Vermonters Would Be Hammered By Republican House BudgetSource: Vermont Bernie Buzz
March 21, 2011
Legislation passed by the Republican-controlled House of Representatives slashes $61 billion from the federal budget, creating havoc for many Vermont families. The Senate blocked the House budget earlier this month.
Sen. Bernie Sanders voted against the House budget because it made devastating cuts to Head Start, Pell grants, community health centers, LIHEAP, the Social Security Administration and many other programs that are vitally important to millions of middle-class families.
“The Republicans want to move toward a balanced budget by slashing programs for working families at exactly the same time as they want more tax breaks for the rich. I find it ironic that, at a time when poverty is increasing because of the recession, the Republicans want to cut programs for low income children, the sick and the elderly," Bernie said. "At the same time, while the rich are getting richer, they want more tax breaks for millionaires and billionaires. Clearly, any serious deficit reduction proposal must include shared sacrifice. The wealthiest people in this country must be asked to pay a little more in taxes to help this country move toward a balanced budget. It cannot just be the poor and working families who are asked to sacrifice.”
The Republican House budget would slash Head Start by 20 percent, or $1.1 billion, forcing 218,000 children from the education and nutrition program and causing 55,000 layoffs nationally. In Vermont, those cuts mean that more than 300 children would be denied access to Head Start’s education and nutrition programs.
Community health centers and community support programs would be decimated both in Vermont and throughout the country. The Republican House budget slashes $1.3 billion in funding for community health centers denying primary health care to 11 million patients. In Vermont, more than 37,000 patients would lose access to care, according to estimates from the Vermont Office of Economic Opportunity and the state’s five community action agencies.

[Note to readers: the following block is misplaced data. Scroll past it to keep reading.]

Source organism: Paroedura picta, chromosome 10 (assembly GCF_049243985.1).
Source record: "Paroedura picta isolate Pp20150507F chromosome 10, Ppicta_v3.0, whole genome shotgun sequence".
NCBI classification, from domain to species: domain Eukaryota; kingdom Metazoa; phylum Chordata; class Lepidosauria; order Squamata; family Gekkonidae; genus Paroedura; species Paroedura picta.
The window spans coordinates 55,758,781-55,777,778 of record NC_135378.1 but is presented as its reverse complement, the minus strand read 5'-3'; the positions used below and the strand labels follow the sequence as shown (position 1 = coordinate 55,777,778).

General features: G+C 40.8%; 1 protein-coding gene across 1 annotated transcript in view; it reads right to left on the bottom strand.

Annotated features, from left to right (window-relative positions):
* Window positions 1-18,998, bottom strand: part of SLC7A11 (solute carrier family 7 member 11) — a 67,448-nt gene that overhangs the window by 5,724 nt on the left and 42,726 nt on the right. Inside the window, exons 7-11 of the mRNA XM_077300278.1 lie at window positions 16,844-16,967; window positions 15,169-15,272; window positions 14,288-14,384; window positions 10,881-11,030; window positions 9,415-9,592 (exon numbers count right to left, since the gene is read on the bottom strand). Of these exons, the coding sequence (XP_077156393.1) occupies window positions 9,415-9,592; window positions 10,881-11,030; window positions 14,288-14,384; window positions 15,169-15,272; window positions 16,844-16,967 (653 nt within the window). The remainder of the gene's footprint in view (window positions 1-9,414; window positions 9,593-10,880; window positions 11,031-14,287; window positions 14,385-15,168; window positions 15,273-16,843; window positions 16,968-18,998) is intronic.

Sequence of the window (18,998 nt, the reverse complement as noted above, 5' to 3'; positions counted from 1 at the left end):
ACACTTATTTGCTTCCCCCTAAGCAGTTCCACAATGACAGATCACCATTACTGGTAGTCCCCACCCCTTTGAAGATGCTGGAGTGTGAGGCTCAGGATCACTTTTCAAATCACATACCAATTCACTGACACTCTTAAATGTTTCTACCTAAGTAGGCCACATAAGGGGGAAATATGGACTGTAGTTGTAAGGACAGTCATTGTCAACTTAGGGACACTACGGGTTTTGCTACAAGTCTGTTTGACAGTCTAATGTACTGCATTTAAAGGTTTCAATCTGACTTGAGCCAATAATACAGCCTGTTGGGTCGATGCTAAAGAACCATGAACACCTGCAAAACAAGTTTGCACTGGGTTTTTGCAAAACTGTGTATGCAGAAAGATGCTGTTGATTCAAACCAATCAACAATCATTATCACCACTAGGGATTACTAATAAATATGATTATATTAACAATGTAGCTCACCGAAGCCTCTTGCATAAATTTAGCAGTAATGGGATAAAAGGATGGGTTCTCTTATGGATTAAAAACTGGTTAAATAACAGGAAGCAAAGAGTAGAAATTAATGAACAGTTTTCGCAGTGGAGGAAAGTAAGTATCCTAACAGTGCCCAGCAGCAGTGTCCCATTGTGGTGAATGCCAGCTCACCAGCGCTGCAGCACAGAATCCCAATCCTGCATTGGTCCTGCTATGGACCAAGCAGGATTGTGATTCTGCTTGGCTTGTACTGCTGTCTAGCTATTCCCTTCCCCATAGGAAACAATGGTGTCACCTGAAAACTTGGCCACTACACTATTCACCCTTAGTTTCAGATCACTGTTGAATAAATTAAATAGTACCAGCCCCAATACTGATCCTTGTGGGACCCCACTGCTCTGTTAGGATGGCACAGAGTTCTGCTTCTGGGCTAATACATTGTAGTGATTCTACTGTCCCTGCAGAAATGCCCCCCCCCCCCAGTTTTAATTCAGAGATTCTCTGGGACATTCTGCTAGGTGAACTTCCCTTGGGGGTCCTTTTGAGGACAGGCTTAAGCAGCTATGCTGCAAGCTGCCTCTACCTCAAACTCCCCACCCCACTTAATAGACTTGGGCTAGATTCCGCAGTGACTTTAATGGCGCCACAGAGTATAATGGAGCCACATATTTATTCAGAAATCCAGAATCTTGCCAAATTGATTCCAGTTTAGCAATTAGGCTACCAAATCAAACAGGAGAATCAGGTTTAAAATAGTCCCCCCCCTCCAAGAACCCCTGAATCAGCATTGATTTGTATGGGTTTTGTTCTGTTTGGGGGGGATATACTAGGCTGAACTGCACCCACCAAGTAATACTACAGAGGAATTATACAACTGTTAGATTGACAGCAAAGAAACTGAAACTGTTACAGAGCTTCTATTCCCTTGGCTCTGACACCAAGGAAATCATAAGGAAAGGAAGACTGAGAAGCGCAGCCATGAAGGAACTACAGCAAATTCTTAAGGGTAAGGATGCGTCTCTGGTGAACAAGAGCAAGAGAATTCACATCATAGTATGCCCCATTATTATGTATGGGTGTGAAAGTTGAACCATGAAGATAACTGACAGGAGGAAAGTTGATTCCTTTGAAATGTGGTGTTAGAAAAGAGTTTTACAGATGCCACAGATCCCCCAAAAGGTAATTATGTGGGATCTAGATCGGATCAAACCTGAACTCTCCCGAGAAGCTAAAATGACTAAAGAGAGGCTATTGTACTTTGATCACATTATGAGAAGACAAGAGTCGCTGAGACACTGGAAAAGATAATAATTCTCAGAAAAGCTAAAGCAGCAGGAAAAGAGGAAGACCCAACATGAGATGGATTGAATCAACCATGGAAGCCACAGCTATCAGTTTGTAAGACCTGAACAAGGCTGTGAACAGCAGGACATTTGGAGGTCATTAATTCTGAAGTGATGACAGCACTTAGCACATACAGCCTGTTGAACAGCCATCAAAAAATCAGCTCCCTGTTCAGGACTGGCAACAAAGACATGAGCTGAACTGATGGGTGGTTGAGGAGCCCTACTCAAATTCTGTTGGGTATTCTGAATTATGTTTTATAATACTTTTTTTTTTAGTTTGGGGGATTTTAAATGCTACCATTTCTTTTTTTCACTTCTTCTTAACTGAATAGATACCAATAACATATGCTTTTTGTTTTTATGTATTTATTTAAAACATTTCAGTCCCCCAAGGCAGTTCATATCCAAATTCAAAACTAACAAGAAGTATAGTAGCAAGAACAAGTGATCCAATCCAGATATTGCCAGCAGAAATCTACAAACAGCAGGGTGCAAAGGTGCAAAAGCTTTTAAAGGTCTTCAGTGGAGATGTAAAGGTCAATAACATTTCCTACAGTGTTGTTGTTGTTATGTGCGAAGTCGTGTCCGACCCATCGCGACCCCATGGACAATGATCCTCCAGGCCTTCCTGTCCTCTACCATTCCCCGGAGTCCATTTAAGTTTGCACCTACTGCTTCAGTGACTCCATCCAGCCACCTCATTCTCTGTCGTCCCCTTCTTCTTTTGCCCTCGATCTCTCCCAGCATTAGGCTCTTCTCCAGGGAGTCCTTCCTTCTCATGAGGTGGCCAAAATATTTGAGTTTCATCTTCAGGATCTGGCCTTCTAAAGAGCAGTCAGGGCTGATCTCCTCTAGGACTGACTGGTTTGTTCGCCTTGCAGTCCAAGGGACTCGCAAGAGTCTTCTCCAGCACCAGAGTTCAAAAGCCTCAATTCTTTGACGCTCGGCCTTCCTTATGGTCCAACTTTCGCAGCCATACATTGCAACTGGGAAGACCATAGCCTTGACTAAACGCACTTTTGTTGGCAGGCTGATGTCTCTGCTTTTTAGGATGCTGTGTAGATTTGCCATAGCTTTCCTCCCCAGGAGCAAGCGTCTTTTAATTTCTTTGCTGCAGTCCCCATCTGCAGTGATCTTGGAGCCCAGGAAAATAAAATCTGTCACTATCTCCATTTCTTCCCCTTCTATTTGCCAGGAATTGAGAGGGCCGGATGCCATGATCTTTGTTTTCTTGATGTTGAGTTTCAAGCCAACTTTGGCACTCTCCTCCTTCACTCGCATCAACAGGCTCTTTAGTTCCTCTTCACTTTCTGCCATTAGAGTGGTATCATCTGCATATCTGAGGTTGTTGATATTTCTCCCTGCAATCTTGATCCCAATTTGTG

As a result of $5.7 billion in proposed cuts to Pell Grants, tuition assistance would fall an average of 17 percent, reducing or eliminating Pell Grants for 9.4 million low-income college students across the country. In Vermont, students obtaining Pell Grants would lose $700 in aid, causing further hardship for working families struggling to pay the bills. Roughly 13,000 low-income Vermont college students would lose some or all of their Pell Grants because of those cuts, according to community action agency estimates. And more than one thousand Vermont children would lose or have after-school programs reduced.
The cuts included in the Republican House budget would further harm the economy which continues to have trouble recovering from the recession which began more than three years ago in December 2007. Overall, the legislation passed by the Republican House is estimated to cause 700,000 job losses nationally – and 1,600 lost jobs in Vermont.
Further, the House budget slashes the Community Services Block Grant program by $405 million which could reduce or eliminating emergency food, housing and heating assistance to 20 million seniors, families with children and the disabled. "Community Action Programs in Vermont have done a very effective job in providing food to hungry families with children, heating assistance to senior citizens on fixed incomes, and jobs to Vermonters who are still struggling through the worst economic crisis since the 1930s," Bernie said.
Thousands of Vermonters would be harmed by these proposed cuts. Southeastern Vermont Community Action’s executive director told the Brattleboro Reformer roughly 6,500 vulnerable low-income Vermonters that receive housing, fuel assistance and food would be affected in his region, alone.
On Wednesday, Bernie also voted against a Democratic budget proposal because it failed to address the $14 trillion national debt and the $1.6 trillion deficit in a fair and responsible way.
“I voted against the Democratic proposal because, if the Democrats are serious about deficit reduction they have to raise revenue along with spending cuts. As part of an Emergency Deficit Reduction Fund, I will be introducing legislation that calls for a 5.4 percent surtax on millionaires as well as eliminating tax breaks for big oil companies,” he said.
“At a time when the gap between the very, very wealthy and everyone else is growing wider, will we try to balance the budget on the backs of the poor, the elderly, the sick, and the children? That is the question that we have to address right now,” Bernie said. “In the midst of a major a recession, it is morally wrong—and economically bad policy—to balance the budget on the backs of people who are already hurting.”